Matic: My Serbian story
Nemanja Matic recently gave an insightful interview in which he discussed growing up in Serbia, his commitment to local football in his homeland and how it feels to have a street named after him!
Here's the interview, which was first published in the October issue of Inside United, the club's official monthly magazine...
Firstly, what was it like growing up in Serbia – can you describe your home town?
Yeah, I grew up in a small village with only one-and-a-half thousand people. It was good, good for me and I enjoyed that time with my friends. We were playing football most of the time and it was really nice.
Yes, my father was my coach when I was seven or eight years old. It was difficult for me because he always wanted me to do better and better. If I scored two or three goals sometimes in a game, he said it was still not good enough! So there were hard times for me! [Laughs]
And then you spent some time with both Red Star and Partizan Belgrade as a youngster...
I played in Red Star for four years and then Partizan for one-and-a-half years. I spent some nice times there. Partizan and Red Star are two of the best clubs in Serbia and I learned a lot there. I really enjoyed the experience spent at both of them.
We visited Partizan last year as part of the Under-19s’ trip to Belgrade and they were very welcoming but keen to stress they were big rivals with Red Star…
Yes, they are big rivals. The stadiums are very close to each other, maybe one kilometre in distance between the grounds. So they are big rivals who always fight for the title. This year, Partizan played Beskitkas to get into the Europa League and Red Star faced Red Bull Salzburg for the Champions League. They both have good teams and are big clubs.
Yes, in the ex-Yugoslavia, we also had a good league with big clubs. Dinamo Zagreb, Hajduk Split, Red Star Belgrade, Partizan Belgrade, Zeleznicar from Sarajevo. There were many good clubs and the league was very hard but it was a long time ago. I can’t remember a lot from that time.
Is it correct that you now co-own your local club in Serbia, Vrelo Sport?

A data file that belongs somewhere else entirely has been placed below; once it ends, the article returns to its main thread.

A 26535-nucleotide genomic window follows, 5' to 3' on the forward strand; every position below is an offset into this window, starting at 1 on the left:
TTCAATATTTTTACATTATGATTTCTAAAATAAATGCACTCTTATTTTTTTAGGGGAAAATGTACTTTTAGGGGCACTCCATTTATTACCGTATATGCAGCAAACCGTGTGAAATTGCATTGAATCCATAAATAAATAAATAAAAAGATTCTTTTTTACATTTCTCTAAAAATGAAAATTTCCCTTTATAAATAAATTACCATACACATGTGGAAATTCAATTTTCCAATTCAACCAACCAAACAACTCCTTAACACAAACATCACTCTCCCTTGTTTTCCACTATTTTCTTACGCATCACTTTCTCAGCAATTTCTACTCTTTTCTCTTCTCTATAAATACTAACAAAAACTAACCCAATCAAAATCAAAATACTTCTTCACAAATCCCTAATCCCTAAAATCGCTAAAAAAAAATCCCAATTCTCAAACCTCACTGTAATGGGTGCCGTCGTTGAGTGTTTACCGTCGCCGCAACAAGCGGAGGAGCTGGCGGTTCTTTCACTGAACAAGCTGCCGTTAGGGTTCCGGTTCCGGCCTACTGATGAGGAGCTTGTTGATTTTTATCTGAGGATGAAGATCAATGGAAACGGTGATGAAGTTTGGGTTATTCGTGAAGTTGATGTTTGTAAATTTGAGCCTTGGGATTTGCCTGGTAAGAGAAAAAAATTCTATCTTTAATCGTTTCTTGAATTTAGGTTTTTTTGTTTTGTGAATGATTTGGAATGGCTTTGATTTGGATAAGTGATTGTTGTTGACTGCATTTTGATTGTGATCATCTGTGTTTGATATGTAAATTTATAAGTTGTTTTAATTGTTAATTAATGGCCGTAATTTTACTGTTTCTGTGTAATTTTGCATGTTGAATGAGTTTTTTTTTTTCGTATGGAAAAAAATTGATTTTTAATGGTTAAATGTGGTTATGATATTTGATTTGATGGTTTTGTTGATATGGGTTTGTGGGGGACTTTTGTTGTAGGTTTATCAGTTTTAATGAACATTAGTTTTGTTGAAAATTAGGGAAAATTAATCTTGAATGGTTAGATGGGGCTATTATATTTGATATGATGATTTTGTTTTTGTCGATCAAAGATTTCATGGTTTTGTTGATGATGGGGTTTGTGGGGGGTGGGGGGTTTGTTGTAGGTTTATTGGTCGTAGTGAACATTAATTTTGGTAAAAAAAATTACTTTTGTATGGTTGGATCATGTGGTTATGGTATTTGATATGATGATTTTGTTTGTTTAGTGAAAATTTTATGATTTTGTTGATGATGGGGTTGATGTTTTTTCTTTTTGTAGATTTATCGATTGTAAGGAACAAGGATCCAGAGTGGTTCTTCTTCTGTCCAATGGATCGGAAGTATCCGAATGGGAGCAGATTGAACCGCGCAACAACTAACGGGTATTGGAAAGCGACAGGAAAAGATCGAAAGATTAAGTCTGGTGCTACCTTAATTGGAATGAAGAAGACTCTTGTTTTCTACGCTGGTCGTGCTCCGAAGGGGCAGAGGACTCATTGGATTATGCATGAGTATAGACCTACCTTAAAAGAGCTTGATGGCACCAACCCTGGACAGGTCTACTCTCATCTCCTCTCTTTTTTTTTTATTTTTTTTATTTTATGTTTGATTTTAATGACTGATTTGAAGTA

Yeah, I try to help my club, from my town where I grew up. I like to help young players. I try to make them better and ensure they have better conditions on the pitch than I had when I started to play. I enjoy doing that. I think they can improve more [with better pitches] because if, one day, they play at a high level, they have to know what to expect. So it’s very important for them.
Do you watch them very often or is it difficult to get back with your commitments at United?
I don’t watch a lot but some of them, the ones that are on the internet. If it’s on there, I’ll watch it. When I am with the national team, sometimes we have one or two days off before the international game so I can go there and see them. I watched a couple of games last season.
When I am on the pitch, I really enjoy it. When I’m in the stand, you are a supporter. Sometimes it’s good for me. It’s difficult to watch Manchester United, when I’m in the stands or on the bench, because I can’t help. But to watch other clubs from the stands, it’s good and I enjoy it.
It’s been reported supporters usually nibble on pumpkin seeds as refreshments during the games – could you ever see that catching on in England?
I do the same in the summer! Yeah, there were some guys taking pictures and they saw me in February. It was the Fifth Division team from my village and I saw the guys filming but it was no problem. [IU: At least it’s healthy food…] [Laughs]. Yes of course.
And did the team [Vrelo] win the championship?
Three times in a row! Promotion! We made the club three years ago so, every year, we’ve been first. We’ve had 80 games and only lost one game, with a couple of draws. All the other games were wins so now my club is in the Fourth Division, like League Two in England.